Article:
Tomorrow, Friday, October 30, 2015, 11 U.S. common stocks are scheduled to go ex-dividend. The dividend yields on these stocks range from 3.2% to 14.6%. All of these stocks can be found on our stocks going ex-dividend section of our dividend calendar.

Highlighted Stocks Going Ex-Dividend Tomorrow:

Enable Midstream Partners

Owners of Enable Midstream Partners (NYSE: ENBL) shares, as of market close today, will be eligible for a dividend of 32 cents per share. At a price of $12.28 as of 9:30 a.m. ET, the dividend yield is 10.5%.

The average volume for Enable Midstream Partners has been 172,900 shares per day over the past 30 days. Enable Midstream Partners has a market cap of $2.6 billion and is part of the energy industry. Shares are down 37.4% year-to-date as of the close of trading on Wednesday.

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Enable Midstream Partners, LP owns, operates, and develops natural gas and crude oil infrastructure assets in the United States. It operates through two segments, Gathering and Processing, and Transportation and Storage. The company has a P/E ratio of 8.15.

TheStreet Ratings rates Enable Midstream Partners as a sell. The company's weaknesses can be seen in multiple areas, such as its weak operating cash flow, generally disappointing historical performance in the stock itself, poor profit margins and feeble growth in its earnings per share. You can view the full Enable Midstream Partners Ratings Report now.

Suburban Propane Partners

Owners of Suburban Propane Partners (NYSE: SPH) shares, as of market close today, will be eligible for a dividend of 89 cents per share. At a price of $34.86 as of 9:34 a.m. ET, the dividend yield is 10.2%.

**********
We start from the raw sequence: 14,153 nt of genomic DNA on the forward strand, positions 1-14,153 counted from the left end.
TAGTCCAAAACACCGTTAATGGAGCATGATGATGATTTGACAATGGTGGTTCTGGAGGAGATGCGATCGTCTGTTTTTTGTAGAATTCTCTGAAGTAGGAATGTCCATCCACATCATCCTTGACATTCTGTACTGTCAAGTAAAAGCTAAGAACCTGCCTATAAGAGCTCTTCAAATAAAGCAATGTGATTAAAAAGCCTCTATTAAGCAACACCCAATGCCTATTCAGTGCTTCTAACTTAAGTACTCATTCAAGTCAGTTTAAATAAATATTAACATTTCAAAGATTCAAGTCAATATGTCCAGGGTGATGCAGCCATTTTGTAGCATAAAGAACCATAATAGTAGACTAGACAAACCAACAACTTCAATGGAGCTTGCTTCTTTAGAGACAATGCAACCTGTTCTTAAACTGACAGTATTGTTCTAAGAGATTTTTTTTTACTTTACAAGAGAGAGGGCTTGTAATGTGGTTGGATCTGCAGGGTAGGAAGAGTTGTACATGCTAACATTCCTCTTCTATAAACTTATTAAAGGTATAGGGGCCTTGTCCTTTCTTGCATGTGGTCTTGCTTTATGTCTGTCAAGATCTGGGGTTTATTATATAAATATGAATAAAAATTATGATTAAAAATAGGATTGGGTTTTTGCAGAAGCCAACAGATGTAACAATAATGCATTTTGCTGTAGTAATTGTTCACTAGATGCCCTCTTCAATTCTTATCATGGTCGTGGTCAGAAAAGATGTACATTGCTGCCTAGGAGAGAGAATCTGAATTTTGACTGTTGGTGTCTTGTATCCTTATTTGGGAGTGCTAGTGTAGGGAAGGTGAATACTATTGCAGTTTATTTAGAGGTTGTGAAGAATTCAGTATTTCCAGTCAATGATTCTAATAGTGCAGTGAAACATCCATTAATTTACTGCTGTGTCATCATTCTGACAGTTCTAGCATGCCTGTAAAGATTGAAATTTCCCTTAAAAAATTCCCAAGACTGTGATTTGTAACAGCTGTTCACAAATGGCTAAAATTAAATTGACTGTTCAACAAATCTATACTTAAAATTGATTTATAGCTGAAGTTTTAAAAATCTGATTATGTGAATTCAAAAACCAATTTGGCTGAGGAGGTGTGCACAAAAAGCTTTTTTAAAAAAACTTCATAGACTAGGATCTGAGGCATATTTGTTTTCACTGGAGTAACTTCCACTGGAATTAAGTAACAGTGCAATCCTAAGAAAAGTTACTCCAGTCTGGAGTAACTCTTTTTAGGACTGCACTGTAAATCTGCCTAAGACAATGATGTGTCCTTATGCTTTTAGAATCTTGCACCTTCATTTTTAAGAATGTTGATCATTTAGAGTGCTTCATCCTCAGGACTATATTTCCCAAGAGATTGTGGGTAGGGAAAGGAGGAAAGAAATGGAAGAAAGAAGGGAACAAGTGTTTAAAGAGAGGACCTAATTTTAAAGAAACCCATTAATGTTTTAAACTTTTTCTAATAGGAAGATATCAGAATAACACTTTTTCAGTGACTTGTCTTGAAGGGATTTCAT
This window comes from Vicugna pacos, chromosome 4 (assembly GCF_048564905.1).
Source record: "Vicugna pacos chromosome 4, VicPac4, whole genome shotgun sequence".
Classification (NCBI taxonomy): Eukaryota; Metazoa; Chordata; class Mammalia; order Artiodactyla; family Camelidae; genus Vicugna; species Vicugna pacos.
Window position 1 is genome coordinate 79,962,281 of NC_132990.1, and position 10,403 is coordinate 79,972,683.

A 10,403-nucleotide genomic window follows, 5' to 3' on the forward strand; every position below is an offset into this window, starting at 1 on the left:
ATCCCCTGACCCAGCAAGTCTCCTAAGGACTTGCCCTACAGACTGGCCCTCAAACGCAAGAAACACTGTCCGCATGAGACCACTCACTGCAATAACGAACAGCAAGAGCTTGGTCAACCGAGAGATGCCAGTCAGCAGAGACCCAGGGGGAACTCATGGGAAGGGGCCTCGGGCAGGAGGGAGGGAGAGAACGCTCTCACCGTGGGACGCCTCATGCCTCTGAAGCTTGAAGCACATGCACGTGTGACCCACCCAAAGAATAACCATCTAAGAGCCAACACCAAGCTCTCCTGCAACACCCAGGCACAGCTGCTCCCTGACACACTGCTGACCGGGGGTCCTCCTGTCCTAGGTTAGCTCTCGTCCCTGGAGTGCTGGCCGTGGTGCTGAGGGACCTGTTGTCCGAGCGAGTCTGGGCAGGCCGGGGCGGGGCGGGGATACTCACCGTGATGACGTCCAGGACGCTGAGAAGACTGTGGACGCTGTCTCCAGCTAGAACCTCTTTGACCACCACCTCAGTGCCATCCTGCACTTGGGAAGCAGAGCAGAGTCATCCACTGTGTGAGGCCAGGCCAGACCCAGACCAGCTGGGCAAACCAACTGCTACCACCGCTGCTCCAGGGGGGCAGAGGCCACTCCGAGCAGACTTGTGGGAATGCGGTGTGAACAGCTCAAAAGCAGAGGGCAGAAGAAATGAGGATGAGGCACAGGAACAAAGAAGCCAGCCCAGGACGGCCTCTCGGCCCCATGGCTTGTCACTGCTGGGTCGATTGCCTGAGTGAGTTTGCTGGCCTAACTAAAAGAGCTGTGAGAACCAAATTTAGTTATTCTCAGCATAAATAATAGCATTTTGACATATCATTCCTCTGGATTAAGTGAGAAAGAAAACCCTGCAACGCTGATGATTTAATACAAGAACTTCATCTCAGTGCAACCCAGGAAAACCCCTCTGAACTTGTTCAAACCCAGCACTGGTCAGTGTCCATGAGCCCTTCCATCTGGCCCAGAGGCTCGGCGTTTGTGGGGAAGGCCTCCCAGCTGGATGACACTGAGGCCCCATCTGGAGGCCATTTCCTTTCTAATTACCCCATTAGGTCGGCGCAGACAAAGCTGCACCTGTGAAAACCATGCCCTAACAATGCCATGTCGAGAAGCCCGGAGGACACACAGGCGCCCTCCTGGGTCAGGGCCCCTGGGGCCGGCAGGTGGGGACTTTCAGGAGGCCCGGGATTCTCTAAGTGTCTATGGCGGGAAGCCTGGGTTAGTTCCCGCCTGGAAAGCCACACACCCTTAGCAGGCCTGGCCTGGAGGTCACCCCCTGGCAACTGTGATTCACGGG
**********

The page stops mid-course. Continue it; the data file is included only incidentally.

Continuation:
The average volume for Suburban Propane Partners has been 205,200 shares per day over the past 30 days. Suburban Propane Partners has a market cap of $2.1 billion and is part of the utilities industry. Shares are down 19.1% year-to-date as of the close of trading on Wednesday.

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Suburban Propane Partners, L.P., through its subsidiaries, engages in the retail marketing and distribution of propane, fuel oil, and refined fuels. The company has a P/E ratio of 21.91.

TheStreet Ratings rates Suburban Propane Partners as a hold. The company's strengths can be seen in multiple areas, such as its growth in earnings per share, increase in net income and reasonable valuation levels. However, as a counter to these strengths, we also find weaknesses including a generally disappointing performance in the stock itself, weak operating cash flow and poor profit margins. You can view the full Suburban Propane Partners Ratings Report now.

TC Pipelines

Owners of TC Pipelines (NYSE: TCP) shares, as of market close today, will be eligible for a dividend of 89 cents per share. At a price of $51.54 as of 9:36 a.m. ET, the dividend yield is 7.2%.

The average volume for TC Pipelines has been 174,000 shares per day over the past 30 days. TC Pipelines has a market cap of $3.2 billion and is part of the energy industry. Shares are down 27.2% year-to-date as of the close of trading on Wednesday.